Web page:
Divesting from fossil fuels

Divesting from fossil fuels:
The story of the Jesuits in English Canada

By Anne-Marie Jackson

The Jesuits in English Canada have a long history of engagement on corporate accountability, especially ecumenically through the Task Force on Churches and Corporate Responsibility from the seventies to the nineties and, more recently, with the Jesuit Committee on Investment Responsibility.

Their recent decision to divest from fossil fuels was a logical step after years of the growing cry of the Earth inextricably linked to the cry of the poor.

The Ignatius Jesuit Centre in Guelph, Ontario, has led the English Canada province in terms of care of creation for many years. The Centre comprises an organic farm, a 500-year project to develop an old growth forest and a retreat centre increasingly integrating eco-spirituality, while serving organic food, much of which comes from their farm.

Meanwhile, the Society of Jesus at a global level was increasingly challenging us all to integrate the environment into our justice perspectives. The documents of the Jesuit General Congregation 35 in 2008 included a “Reconciliation with Creation” section which lamented the degradation and plundering of the Earth:

#33 “The drive to access and exploit sources of energy and other natural resources is very rapidly widening the damage to earth, air, water, and our whole environment, to the point that the future of our planet is threatened. Poisoned water, polluted air, massive deforestation, deposits of atomic and toxic waste are causing death and untold suffering, particularly to the poor. Many poor communities have been displaced, and indigenous peoples have been the most affected.”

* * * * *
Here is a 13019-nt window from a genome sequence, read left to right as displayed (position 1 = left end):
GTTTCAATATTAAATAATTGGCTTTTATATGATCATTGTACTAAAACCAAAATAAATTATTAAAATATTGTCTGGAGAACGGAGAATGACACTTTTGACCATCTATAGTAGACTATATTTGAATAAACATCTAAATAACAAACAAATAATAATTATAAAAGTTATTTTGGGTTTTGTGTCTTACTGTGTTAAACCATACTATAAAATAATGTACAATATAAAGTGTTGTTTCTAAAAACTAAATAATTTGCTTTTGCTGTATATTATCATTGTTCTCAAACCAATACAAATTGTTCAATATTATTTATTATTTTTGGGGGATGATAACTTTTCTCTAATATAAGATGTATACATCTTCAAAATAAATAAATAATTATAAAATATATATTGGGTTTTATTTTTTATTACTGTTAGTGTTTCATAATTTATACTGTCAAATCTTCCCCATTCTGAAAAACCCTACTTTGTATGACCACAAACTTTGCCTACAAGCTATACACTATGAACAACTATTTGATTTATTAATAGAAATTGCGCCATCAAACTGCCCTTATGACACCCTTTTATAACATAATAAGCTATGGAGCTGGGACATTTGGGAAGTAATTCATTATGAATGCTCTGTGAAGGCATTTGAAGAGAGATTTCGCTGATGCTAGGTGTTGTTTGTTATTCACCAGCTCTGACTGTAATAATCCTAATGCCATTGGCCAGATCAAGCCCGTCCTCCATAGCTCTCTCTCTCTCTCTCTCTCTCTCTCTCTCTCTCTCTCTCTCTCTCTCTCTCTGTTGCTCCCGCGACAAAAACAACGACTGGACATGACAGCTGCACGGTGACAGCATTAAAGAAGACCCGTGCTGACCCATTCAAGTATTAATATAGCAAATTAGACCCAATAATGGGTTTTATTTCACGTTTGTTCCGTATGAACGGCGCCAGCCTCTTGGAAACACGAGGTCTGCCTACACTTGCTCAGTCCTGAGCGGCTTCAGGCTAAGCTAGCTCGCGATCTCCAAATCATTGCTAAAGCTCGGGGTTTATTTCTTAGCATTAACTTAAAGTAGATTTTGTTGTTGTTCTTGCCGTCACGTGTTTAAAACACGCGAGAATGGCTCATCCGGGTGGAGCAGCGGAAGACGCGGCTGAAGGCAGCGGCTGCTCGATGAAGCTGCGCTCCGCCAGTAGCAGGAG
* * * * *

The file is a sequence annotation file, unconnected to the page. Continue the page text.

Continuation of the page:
In 2011, Fr. General wrote a letter On Ecology, accompanied by a task force report compiled by the Social Justice and Ecology Secretariat in Rome, entitled: Healing a Broken World, which fostered deeper reflection and discussion globally. The Social and International Commission of the English Canada Jesuits was inspired and motivated by this document and subsequently raised questions about province investments, among other initiatives, in response to the challenges of Healing a Broken World.

Meetings with the province treasurer led to an item on the agenda of the Financial Affairs committee. That produced a sub-group which later presented a revised investment policy, including divestment from fossil fuels. Fr. Provincial, Peter Bisson SJ, approved it in 2016, saying: “Climate change is already affecting poor and marginalized communities globally, through drought, rising sea levels, famine and extreme weather. We are called to take a stand.”

Leading up to this point, other religious communities and groups had divested and this became a growing movement with major institutions at the global level adding their voice, for example, the World Council of Churches and most recently the World Health Organization. Trinity-St. Paul’s United Church in Toronto was a leading voice in Canada. The Jesuit Committee on Investment Responsibility was also reflecting on divestment and Pope Francis’ Laudato Si’ was an extraordinary call for ecological conversion. Here is one short quote:

“We know that technology based on the use of highly polluting fossil fuels – especially coal, but also oil and, to a lesser degree, gas – needs to be progressively replaced without delay.” (165)

Corporate dialogue was the earlier route, but many came to the conclusion that on this challenging issue, a public movement was needed to highlight the folly of business-as-usual approaches, given the scale and urgency of the need to transition to cleaner energy.

Anne-Marie Jackson is Director of the Jesuit Forum for Social Faith and Justice.

(UN photo by Kibae Park)